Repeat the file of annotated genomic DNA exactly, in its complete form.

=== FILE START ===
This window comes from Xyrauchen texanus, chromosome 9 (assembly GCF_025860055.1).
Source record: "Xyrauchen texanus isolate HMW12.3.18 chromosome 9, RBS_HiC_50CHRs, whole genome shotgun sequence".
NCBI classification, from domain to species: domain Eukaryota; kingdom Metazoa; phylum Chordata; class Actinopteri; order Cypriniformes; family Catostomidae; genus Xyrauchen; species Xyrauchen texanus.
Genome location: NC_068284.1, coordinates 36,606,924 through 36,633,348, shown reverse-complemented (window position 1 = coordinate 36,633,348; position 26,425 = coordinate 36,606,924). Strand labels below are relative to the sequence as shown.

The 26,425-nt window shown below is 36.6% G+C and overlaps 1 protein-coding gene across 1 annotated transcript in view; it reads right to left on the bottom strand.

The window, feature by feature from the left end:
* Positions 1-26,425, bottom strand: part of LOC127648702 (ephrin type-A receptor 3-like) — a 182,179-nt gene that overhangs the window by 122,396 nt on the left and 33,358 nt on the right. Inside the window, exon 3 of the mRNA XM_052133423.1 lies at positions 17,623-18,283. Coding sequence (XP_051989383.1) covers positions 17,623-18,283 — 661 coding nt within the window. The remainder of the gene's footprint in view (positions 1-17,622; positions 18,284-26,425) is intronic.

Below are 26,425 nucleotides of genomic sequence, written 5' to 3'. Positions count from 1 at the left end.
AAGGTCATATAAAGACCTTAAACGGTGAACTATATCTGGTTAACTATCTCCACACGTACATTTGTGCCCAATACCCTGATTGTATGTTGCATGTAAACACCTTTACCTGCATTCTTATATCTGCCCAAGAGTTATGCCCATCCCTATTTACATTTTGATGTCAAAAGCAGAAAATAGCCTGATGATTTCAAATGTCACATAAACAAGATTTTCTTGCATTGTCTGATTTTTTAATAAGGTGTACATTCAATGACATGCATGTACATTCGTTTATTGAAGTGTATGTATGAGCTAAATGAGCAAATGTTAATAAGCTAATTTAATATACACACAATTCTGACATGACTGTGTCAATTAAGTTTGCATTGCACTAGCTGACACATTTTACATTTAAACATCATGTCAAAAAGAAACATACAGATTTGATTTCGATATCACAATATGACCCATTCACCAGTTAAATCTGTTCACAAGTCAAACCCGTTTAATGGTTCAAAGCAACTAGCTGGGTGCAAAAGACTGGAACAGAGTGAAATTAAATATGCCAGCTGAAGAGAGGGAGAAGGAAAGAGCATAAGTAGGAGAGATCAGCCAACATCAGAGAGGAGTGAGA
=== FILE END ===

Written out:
This window comes from Xyrauchen texanus, chromosome 9 (assembly GCF_025860055.1).
Source record: "Xyrauchen texanus isolate HMW12.3.18 chromosome 9, RBS_HiC_50CHRs, whole genome shotgun sequence".
NCBI classification, from domain to species: domain Eukaryota; kingdom Metazoa; phylum Chordata; class Actinopteri; order Cypriniformes; family Catostomidae; genus Xyrauchen; species Xyrauchen texanus.
Genome location: NC_068284.1, coordinates 36,606,924 through 36,633,348, shown reverse-complemented (window position 1 = coordinate 36,633,348; position 26,425 = coordinate 36,606,924). Strand labels below are relative to the sequence as shown.

The 26,425-nt window shown below is 36.6% G+C and overlaps 1 protein-coding gene across 1 annotated transcript in view; it reads right to left on the bottom strand.

The window, feature by feature from the left end:
* Positions 1-26,425, bottom strand: part of LOC127648702 (ephrin type-A receptor 3-like) — a 182,179-nt gene that overhangs the window by 122,396 nt on the left and 33,358 nt on the right. Inside the window, exon 3 of the mRNA XM_052133423.1 lies at positions 17,623-18,283. Coding sequence (XP_051989383.1) covers positions 17,623-18,283 — 661 coding nt within the window. The remainder of the gene's footprint in view (positions 1-17,622; positions 18,284-26,425) is intronic.

Below are 26,425 nucleotides of genomic sequence, written 5' to 3'. Positions count from 1 at the left end.
AAGGTCATATAAAGACCTTAAACGGTGAACTATATCTGGTTAACTATCTCCACACGTACATTTGTGCCCAATACCCTGATTGTATGTTGCATGTAAACACCTTTACCTGCATTCTTATATCTGCCCAAGAGTTATGCCCATCCCTATTTACATTTTGATGTCAAAAGCAGAAAATAGCCTGATGATTTCAAATGTCACATAAACAAGATTTTCTTGCATTGTCTGATTTTTTAATAAGGTGTACATTCAATGACATGCATGTACATTCGTTTATTGAAGTGTATGTATGAGCTAAATGAGCAAATGTTAATAAGCTAATTTAATATACACACAATTCTGACATGACTGTGTCAATTAAGTTTGCATTGCACTAGCTGACACATTTTACATTTAAACATCATGTCAAAAAGAAACATACAGATTTGATTTCGATATCACAATATGACCCATTCACCAGTTAAATCTGTTCACAAGTCAAACCCGTTTAATGGTTCAAAGCAACTAGCTGGGTGCAAAAGACTGGAACAGAGTGAAATTAAATATGCCAGCTGAAGAGAGGGAGAAGGAAAGAGCATAAGTAGGAGAGATCAGCCAACATCAGAGAGGAGTGAGA